TRAN 2,650 2,800 1,200 850 6,000 36,450 9,850 3001.45
RESI850850150450450 12,850 1,550 1000.36
INDU 2,550 2,600 300100 51,450 6,250 1,700 20,200 0.28
DUST 1,350 8,350 -------
WAST40045050250- 1,950 400-0.00
DGST600600350100 5,400 1,450 150500.25
BRIC750750200350600 10,600 1,200 2500.05
9,150 16,400 2,250 2,100 63,900 69,550 14,850 20,900 2.40

TRAN = transport emissions from road, rail, aviation, and shipping (for coastal cities); RESI = residential emissions from cooking, heating, and lighting activities; INDU = industrial emissions from small, medium, and heavy industries (including power generation); DUST = dust emissions from road re-suspension and construction activities; WAST = open waste burning emissions; DGST = diesel generator set emissions; BRIC = brick kiln emissions (not included in the industrial emissions)


We processed the NCEP Reanalysis global meteorological fields from 2010 to 2016 through the 3D-WRF meteorological model. A summary of the data for year 2015, averaged for Kochi is presented below. Download the processed data which includes information on year, month, day, hour, precipitation (mm/hour), mixing height (m), temperature (C), wind speed (m/sec), and wind direction (degrees) – key parameters which determine the intensity of dispersion of emissions.


Dispersion Modeling

We calculated the ambient PM2.5 concentrations and the source contributions, using gridded emissions inventory, 3D meteorological data (from WRF), and the CAMx regional chemical transport model. The model simulates concentrations at 0.01° grid resolution and sector contributions, which include contributions from primary emissions, secondary sources via chemical reactions, and long range transport via boundary conditions (represented as “outside” in the pie graph below).

PM2.5 Source Contributions Ambient PM2.5 Concentrations PM2.5 Source Contributions


  • Modeled urban average ambient PM2.5 concentration is 29.1 ± 7.6 μg/m3 – is under the national standard (40) and ~3 times the WHO guideline (10)
  • The city requires at least 23 continuous air monitoring stations to statistically, spatially, and temporally, represent the mix of sources and range of pollution in the city (current status – 7 manual and 0 continuous)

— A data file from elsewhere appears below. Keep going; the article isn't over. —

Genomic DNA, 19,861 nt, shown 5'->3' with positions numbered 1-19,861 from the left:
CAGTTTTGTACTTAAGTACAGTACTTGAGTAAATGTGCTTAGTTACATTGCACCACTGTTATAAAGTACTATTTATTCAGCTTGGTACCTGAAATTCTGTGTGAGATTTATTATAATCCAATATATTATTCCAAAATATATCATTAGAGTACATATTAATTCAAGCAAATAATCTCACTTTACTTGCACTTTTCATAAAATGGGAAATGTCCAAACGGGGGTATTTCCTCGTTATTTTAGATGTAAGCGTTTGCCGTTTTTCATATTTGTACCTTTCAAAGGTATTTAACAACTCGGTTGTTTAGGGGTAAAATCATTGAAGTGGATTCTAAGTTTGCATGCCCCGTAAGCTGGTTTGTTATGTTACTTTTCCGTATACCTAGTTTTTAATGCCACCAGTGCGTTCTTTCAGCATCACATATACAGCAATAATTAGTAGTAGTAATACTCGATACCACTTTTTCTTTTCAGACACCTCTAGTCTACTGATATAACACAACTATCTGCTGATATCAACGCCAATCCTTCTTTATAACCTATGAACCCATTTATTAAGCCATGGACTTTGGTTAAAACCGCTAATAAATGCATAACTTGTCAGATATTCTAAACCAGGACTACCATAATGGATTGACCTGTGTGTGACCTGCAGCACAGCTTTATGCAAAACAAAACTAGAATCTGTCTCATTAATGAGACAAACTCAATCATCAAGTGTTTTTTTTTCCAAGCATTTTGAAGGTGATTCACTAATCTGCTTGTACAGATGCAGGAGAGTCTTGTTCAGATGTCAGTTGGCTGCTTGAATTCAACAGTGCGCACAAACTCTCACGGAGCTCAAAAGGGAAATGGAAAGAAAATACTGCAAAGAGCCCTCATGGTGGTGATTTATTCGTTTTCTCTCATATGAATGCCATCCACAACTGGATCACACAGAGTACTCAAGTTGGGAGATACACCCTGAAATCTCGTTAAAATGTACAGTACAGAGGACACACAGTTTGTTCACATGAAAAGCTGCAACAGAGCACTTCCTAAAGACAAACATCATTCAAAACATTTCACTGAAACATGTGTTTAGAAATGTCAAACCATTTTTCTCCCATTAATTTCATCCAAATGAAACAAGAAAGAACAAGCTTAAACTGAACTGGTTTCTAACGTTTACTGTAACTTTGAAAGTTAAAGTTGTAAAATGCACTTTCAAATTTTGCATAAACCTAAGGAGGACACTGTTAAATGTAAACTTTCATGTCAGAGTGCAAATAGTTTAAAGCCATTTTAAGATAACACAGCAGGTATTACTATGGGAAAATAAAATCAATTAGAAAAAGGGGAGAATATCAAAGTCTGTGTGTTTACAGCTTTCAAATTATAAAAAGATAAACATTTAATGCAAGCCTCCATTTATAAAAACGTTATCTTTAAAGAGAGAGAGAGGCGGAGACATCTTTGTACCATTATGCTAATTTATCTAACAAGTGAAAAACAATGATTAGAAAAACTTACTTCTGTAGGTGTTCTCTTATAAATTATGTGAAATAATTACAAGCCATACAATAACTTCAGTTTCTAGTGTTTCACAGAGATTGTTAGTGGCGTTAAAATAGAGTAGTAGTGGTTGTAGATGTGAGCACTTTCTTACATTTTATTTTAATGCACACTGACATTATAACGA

• The modeled source contributions highlight transport (including on road dust), industries (including brick kilns), domestic cooking and heating, and natural sea salt, as the key air pollution sources in the urban area
  • The city benefits from the land-sea breeze, limiting the contribution of sources outside the urban airshed to an estimated 21% of the ambient annual PM2.5 pollution (in 2015) and even less in terms of the absolute contributions
  • The city needs to aggressively promote public and non-motorized transport as part of the city’s urban development plan, along with the improvement of the road infrastructure to reduce on-road dust re-suspension
  • Due to the presence of a large commercial port, the freight movement in and out on the city roads is among the highest in the country, which also leads to emissions from vehicles not registered in the city or the state. The city can benefit from a freight management program to reduce the footprint of emissions from these heavy duty and light duty vehicles, and associated port activities
  • By 2030, the vehicle exhaust emissions are expected to remain constant, if and only if, Bharat 6 fuel standards are introduced nationally in 2020, as recommended by the Auto Fuel Policy
  • By 2030, the share of emissions from residential cooking and lighting is expected to decrease with a greater share of LPG, residential electrification, and increasing urbanization
  • The 250 brick kilns in the urban airshed are fueled mostly by coal, agri-waste, ship bunker fuel, and other biomass. These kilns can benefit from a technology upgrade from the current fixed chimney and clamp style baking to (for example) zig-zag, in order to improve their overall energy efficiency
  • Open waste burning is dispersed across the city and requires stricter regulations for addressing the issue, as the city generates ever more garbage, with limited capacity to sort and dispose of it.